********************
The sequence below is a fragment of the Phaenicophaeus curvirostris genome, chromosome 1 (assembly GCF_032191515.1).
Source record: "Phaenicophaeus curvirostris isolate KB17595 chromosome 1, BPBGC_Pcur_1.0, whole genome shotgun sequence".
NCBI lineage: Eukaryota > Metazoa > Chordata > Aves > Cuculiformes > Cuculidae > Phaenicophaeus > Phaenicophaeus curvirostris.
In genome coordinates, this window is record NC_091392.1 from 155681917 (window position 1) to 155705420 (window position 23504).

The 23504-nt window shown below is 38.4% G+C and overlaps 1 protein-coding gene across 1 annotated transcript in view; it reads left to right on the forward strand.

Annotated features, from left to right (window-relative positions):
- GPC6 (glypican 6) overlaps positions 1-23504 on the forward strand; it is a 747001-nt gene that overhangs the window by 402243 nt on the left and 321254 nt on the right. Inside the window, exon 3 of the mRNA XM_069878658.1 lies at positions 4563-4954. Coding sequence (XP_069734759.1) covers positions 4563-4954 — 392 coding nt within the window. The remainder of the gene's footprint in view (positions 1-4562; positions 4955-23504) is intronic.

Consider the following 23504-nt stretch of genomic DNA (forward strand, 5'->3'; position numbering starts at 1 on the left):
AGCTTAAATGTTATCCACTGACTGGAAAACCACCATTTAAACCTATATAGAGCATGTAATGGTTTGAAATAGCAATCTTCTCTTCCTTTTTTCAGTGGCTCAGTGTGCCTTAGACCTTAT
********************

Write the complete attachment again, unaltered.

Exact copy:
The sequence below is a fragment of the Phaenicophaeus curvirostris genome, chromosome 1 (assembly GCF_032191515.1).
Source record: "Phaenicophaeus curvirostris isolate KB17595 chromosome 1, BPBGC_Pcur_1.0, whole genome shotgun sequence".
NCBI lineage: Eukaryota > Metazoa > Chordata > Aves > Cuculiformes > Cuculidae > Phaenicophaeus > Phaenicophaeus curvirostris.
In genome coordinates, this window is record NC_091392.1 from 155681917 (window position 1) to 155705420 (window position 23504).

The 23504-nt window shown below is 38.4% G+C and overlaps 1 protein-coding gene across 1 annotated transcript in view; it reads left to right on the forward strand.

Annotated features, from left to right (window-relative positions):
- GPC6 (glypican 6) overlaps positions 1-23504 on the forward strand; it is a 747001-nt gene that overhangs the window by 402243 nt on the left and 321254 nt on the right. Inside the window, exon 3 of the mRNA XM_069878658.1 lies at positions 4563-4954. Coding sequence (XP_069734759.1) covers positions 4563-4954 — 392 coding nt within the window. The remainder of the gene's footprint in view (positions 1-4562; positions 4955-23504) is intronic.

Consider the following 23504-nt stretch of genomic DNA (forward strand, 5'->3'; position numbering starts at 1 on the left):
AGCTTAAATGTTATCCACTGACTGGAAAACCACCATTTAAACCTATATAGAGCATGTAATGGTTTGAAATAGCAATCTTCTCTTCCTTTTTTCAGTGGCTCAGTGTGCCTTAGACCTTAT